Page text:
In July 2016 the conference ‘Conquest: 1016, 1066’ was held in Oxford, to mark the millennial anniversary of Cnut's conquest of England, and the 950th anniversary of the Norman Conquest. Speakers were invited and papers submitted from all disciplines, with the explicit aim of ‘doing comparative history’. The primary intention was simple, but surprisingly fresh: to compare the Danish with the Norman conquest – to compare their agents, origins and effects; their mechanics and logistics; their ideologies, hinterlands and legacies. The present volume had its genesis in the Oxford conference, but it has been independently shaped by much further, and separately commissioned, work. In the process, of course, necessary comparisons have multiplied: of England with its neighbours, of the effects of different conquests in different regions, and on different institutions, and in the varied spheres of cultural production and social experience. The wholly interconnected, European and Scandinavian, nature of eleventh-century England emerges at every turn, and provides comparisons which are, more importantly, essential components: of a fundamentally hybrid and multiple identity to ‘English’ politics, society and culture.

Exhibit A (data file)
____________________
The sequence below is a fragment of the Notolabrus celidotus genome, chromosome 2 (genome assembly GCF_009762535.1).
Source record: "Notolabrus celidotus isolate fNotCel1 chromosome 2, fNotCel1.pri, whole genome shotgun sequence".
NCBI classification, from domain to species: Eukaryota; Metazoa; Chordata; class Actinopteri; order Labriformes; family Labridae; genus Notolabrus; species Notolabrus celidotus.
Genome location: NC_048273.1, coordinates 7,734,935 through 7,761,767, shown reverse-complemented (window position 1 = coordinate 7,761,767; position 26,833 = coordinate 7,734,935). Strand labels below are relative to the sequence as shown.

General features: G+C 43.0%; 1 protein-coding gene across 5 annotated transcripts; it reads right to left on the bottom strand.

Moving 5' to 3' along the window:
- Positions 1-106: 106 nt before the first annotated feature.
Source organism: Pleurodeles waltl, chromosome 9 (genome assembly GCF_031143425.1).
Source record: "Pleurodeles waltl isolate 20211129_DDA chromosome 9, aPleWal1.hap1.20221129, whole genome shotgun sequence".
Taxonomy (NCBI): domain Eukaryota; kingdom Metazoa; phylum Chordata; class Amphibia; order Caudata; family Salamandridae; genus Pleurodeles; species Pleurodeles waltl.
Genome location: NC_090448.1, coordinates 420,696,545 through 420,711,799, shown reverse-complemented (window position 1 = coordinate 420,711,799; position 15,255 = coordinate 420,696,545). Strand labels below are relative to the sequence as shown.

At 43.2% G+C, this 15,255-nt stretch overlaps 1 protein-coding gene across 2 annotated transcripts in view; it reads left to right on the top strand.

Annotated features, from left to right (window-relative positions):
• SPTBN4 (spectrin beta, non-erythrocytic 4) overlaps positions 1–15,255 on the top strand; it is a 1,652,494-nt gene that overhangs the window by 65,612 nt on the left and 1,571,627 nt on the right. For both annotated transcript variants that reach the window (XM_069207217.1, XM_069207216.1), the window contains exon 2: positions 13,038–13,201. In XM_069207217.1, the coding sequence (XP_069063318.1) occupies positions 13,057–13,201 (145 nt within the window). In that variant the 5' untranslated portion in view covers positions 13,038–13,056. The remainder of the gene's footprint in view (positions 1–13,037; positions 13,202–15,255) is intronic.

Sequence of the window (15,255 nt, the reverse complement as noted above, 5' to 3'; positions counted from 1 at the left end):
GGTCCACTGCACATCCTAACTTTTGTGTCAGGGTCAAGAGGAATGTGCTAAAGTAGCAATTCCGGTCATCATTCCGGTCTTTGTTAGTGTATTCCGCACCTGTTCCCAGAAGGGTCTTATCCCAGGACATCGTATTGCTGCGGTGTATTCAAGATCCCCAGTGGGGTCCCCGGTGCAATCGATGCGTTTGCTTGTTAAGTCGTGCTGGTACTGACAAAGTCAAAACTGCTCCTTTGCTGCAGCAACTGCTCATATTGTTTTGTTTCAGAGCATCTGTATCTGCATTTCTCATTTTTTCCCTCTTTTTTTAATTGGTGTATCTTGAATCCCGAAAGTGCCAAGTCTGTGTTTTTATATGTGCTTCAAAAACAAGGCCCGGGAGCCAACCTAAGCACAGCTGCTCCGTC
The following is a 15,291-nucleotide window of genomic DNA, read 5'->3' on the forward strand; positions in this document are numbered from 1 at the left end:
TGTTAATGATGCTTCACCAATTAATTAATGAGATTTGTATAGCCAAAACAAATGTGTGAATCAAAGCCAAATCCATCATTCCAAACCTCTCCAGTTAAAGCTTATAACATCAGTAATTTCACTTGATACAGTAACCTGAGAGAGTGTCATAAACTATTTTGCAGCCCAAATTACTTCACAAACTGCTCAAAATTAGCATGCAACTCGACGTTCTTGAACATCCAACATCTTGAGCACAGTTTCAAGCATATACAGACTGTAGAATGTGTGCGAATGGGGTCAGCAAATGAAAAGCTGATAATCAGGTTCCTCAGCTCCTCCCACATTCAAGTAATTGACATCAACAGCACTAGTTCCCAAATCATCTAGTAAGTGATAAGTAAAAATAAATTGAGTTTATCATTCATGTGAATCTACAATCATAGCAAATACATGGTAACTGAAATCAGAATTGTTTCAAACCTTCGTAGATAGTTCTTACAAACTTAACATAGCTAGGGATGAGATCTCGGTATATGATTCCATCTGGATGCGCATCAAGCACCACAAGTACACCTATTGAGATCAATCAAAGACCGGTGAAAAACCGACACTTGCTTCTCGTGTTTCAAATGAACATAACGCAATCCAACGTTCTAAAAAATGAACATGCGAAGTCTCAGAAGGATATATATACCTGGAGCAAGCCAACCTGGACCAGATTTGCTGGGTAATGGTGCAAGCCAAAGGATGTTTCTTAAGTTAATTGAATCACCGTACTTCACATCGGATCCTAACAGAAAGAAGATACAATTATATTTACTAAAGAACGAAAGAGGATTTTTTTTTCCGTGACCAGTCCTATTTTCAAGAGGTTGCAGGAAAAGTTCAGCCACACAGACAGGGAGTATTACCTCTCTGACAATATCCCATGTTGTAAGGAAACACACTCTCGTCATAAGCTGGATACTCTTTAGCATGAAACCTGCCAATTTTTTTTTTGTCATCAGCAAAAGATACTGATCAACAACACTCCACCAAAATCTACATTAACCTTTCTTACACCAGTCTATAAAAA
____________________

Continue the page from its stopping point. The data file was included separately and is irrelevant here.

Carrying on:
The aim of this volume is to offer a breadth of scope which amounts to an overview of England's eventful eleventh century, while each chapter nonetheless gives deep and close attention to its central questions, in many cases breaking new ground in the documentary evidence, or providing fresh synoptic readings which newly reveal the landscape. With this in mind, the first two parts consider in turn the high politics of the period, its greatest agents and institutions, and its economic, legal and bureaucratic practices; then its social, ideological and artistic phenomena: conquered England's cultural production, influence and connections. Finally, the third part explicitly turns outward, to place conquered and reconquered England in the context of its European, Scandinavian and insular neighbours.
The Norman Conquest has been much studied; the Danish conquest (with its lower case ‘c’) comparatively very little. Yet as many of our contributors suggest, the former may have been unimaginable without the latter; certainly, it would have taken thoroughly different forms. This volume aims to clarify and illuminate that relationship, and thereby to throw new light on eleventh-century history as a whole. Marked by multiple chronological, geographical and political caesurae which have separated scholars in their various departments, eleventh-century historiography is ripe to be reconstituted.